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Geoffrey of Monmouth History of the Kings of Britain

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Geoffrey of Monmouth
History of the Kings of Britain
page 50

betrayed my father Constantine, who had delivered him and his country from the inroads of the Picts; afterwards my brother Constans whom he made king on purpose to destroy him. Again, when by his craft he had usurped the crown, he introduced pagans among the natives, in order to abuse those who continued steadfast in their loyalty to me: but by the good providence of God, he unwarily fell into the snare, which he had laid for my faithful subjects. For the Saxons, when they found him out in his wickedness, drove him from the kingdom; for which nobody ought to be concerned. But this I think matter of just grief, that this odious people, whom that detestable traitor invited over, has expelled the nobility, laid waste a fruitful country, destroyed the holy churches, and almost extinguished Christianity over the whole kingdom. Now, therefore, my countrymen, show yourselves men, first revenge yourselves upon him that was the occasion of all these disasters; then let us turn our arms against our enemies, and free our country from their brutish tyranny.” Immediately, therefore, they set their engines to work, and laboured to beat down the walls. But at last, when all other attempts failed, they had recourse to fire, which meeting with proper fuel, ceased not to rage, till it had burned down the tower and Vortigern in it.

Chapter 3. The praise of Aurelius’s valour. The levity of the Scots exposed. Forces raised against Hengist.

Hengist, with his Saxons, was struck with terror at this news, for he dreaded the valour of Aurelius. Such was the bravery and courage this prince was master of, that while he was in Gaul, there was none that durst encounter with him. For in all encounters he either dismounted his adversary, or broke his spear. Besides, he was magnificent in his presents, constant at his devotions, temperate in all respects, and above all things hated a lie. A brave soldier on foot, a better on horseback, and expert in the discipline of an army. Reports of these his noble accomplishments, while he yet continued in Armorican Britain, were daily brought over into the island. Therefore, the Saxons, for fear of him, retired beyond the Humber, and in those parts fortified the cities and towns; for that country always was a place of refuge to them; their safety lying in the neighbourhood of Scotland, which used to watch all opportunities of distressing the nation; for that country being in itself a frightful place to live in, and wholly uninhabited, had been a safe retreat for strangers. By its situation it lay open to the Picts, Scots, Dacians, Norwegians, and others, that came to plunder the island. Being, therefore, secure of a safe reception in this country, they fled towards it, that, if there should be occasion, they might retreat into it as into their own camp. This was good news to Aurelius, and made him conceive greater hopes of victory. So assembling his people quickly together, he augmented his army, and made an expeditious march towards the north. In his passage through the countries, he was grieved to see the desolation made in them, but especially that the churches were levelled with the ground; and he promised to rebuild them, if he gained the victory.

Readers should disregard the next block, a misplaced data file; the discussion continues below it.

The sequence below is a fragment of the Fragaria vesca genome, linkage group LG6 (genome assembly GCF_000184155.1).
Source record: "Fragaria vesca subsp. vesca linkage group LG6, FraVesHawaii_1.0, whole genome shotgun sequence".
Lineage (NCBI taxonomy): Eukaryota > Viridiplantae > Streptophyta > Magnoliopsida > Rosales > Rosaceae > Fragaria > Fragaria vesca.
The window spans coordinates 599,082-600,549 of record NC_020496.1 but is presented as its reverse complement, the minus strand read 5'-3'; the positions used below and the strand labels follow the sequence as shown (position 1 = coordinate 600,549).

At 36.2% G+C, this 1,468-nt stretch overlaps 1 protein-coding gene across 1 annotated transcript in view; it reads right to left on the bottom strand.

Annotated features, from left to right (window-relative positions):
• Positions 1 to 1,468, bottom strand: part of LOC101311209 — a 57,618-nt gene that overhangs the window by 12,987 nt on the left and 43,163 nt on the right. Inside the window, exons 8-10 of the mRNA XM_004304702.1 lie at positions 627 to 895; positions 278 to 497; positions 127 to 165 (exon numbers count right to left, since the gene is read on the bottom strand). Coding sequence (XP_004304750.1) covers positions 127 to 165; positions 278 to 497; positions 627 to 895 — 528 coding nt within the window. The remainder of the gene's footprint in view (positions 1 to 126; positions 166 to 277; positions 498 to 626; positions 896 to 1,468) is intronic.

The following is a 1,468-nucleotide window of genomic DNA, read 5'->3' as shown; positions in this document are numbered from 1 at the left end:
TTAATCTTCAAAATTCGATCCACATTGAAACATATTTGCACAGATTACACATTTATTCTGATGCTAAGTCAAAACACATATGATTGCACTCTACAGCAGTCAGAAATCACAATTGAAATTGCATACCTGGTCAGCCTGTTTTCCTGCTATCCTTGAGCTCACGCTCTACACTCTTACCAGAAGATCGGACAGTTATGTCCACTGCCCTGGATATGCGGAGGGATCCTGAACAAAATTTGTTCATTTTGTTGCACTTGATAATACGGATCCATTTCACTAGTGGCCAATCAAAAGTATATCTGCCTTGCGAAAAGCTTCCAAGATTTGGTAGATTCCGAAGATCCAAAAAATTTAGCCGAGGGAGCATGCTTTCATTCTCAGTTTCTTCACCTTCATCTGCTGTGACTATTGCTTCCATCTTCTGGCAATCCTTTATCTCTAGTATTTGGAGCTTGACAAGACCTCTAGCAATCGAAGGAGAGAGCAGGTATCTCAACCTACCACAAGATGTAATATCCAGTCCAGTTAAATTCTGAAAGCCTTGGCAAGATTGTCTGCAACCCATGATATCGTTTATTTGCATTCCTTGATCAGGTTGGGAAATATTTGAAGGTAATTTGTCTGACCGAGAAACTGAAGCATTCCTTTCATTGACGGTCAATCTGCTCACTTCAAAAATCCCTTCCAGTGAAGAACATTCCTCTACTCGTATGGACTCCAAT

Chapter 4. Hengist marches with his army against Aurelius, into the field of Maisbeli.

But Hengist, upon his approach, took courage again, and chose out the bravest of his men, whom he exhorted to make a gallant defence, and not be daunted at Aurelius, who, he told them, had but few Armorican Britons with him, since their number did not exceed ten thousand. And as for the native Britons, he made no account of them, since they had been so often defeated by him. He therefore promised them the victory, and that they should come off safely, considering the superiority of their number, which amounted to two hundred thousand men in arms. After he had in this manner animated his men, he advanced with them towards Aurelius, into a field called Maisbeli, through which Aurelius was to pass. For his intention was to make a sudden assault by a surprise, and fall upon the Britons before they were prepared. But Aurelius perceived the design, and yet did not, on that account, delay going to the field, but rather pursued his march with more expedition. When he was come within sight of the enemy, he put his troops in order, commanding three thousand Armoricans to attend the cavalry, and drew out the rest together with the islanders into line of battle. The Dimetians he placed upon the hills, and the Venedotians in the adjacent woods. His reason for which was, that they might be there ready to fall upon the Saxons, in case they should flee in that direction.

Chapter 5. Battle between Aurelius and Hengist.

In the meantime, Eldol, duke of Gloucester, went to the king, and said, “This one day should suffice for all the days of my life, if by good providence I could but get an opportunity to engage with Hengist; for one of us should die before we parted. I still retain deeply fixed in my memory the day appointed for our peaceably treating together, but which he villainously made use of to

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